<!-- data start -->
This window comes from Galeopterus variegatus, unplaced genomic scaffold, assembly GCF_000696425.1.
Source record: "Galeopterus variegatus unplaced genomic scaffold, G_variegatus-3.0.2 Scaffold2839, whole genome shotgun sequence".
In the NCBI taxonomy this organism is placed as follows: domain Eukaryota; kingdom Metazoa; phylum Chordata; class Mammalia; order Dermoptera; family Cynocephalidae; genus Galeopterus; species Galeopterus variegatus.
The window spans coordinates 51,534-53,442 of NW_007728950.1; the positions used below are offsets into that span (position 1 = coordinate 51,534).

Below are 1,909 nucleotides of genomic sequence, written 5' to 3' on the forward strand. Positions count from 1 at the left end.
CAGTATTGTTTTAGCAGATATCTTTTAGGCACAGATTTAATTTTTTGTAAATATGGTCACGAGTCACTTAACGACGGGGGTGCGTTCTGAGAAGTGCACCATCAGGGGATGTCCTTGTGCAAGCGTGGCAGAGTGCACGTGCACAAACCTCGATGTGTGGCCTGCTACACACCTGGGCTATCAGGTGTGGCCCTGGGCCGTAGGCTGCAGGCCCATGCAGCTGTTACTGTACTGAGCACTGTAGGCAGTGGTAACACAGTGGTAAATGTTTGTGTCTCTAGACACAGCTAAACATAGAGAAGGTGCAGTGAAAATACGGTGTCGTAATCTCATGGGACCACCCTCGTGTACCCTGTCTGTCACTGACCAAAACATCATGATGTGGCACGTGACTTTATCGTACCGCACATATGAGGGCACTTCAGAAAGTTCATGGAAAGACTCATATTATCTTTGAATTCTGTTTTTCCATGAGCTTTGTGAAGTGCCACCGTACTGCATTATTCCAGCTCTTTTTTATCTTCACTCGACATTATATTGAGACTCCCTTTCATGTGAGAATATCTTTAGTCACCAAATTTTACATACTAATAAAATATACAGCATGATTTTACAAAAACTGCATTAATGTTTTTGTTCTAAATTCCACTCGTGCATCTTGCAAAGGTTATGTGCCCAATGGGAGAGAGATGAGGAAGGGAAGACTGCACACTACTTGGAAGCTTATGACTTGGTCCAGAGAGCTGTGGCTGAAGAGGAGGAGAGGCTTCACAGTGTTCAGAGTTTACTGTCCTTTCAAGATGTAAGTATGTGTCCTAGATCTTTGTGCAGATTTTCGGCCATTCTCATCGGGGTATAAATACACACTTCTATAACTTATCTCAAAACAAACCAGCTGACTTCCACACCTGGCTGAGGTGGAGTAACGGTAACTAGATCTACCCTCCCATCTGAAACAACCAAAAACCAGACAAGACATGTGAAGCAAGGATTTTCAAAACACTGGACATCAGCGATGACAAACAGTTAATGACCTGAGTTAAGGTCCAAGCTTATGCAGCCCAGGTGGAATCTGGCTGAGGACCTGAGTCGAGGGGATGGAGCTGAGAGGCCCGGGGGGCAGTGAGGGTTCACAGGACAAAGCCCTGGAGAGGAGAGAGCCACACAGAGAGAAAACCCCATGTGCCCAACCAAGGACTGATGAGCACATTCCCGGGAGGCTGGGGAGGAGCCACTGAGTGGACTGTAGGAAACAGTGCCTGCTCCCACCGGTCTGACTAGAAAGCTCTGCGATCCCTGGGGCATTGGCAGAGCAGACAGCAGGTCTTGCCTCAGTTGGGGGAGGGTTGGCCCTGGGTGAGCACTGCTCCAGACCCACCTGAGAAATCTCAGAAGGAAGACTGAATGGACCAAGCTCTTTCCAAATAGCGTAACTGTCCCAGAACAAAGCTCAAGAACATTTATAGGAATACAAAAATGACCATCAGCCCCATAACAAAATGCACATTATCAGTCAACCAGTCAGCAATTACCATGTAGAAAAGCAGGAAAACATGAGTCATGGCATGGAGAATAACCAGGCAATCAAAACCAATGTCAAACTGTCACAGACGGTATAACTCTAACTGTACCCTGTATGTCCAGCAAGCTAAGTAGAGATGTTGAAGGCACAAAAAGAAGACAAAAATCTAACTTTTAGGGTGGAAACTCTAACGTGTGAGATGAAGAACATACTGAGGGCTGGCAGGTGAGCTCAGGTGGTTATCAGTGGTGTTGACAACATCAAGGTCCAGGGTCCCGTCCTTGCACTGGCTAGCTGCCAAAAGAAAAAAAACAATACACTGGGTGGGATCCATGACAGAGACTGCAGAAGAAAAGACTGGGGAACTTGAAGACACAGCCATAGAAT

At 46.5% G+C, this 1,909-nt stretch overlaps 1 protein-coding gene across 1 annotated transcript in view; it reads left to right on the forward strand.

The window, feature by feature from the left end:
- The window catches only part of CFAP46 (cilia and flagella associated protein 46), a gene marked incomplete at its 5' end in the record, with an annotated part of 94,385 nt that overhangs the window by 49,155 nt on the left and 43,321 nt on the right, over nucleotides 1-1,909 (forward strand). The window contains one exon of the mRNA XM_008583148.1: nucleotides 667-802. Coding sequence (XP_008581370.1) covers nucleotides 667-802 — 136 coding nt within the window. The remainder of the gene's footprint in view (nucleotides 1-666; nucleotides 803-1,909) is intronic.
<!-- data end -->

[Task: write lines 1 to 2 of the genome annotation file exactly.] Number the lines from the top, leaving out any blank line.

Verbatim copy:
This window comes from Galeopterus variegatus, unplaced genomic scaffold, assembly GCF_000696425.1.
Source record: "Galeopterus variegatus unplaced genomic scaffold, G_variegatus-3.0.2 Scaffold2839, whole genome shotgun sequence".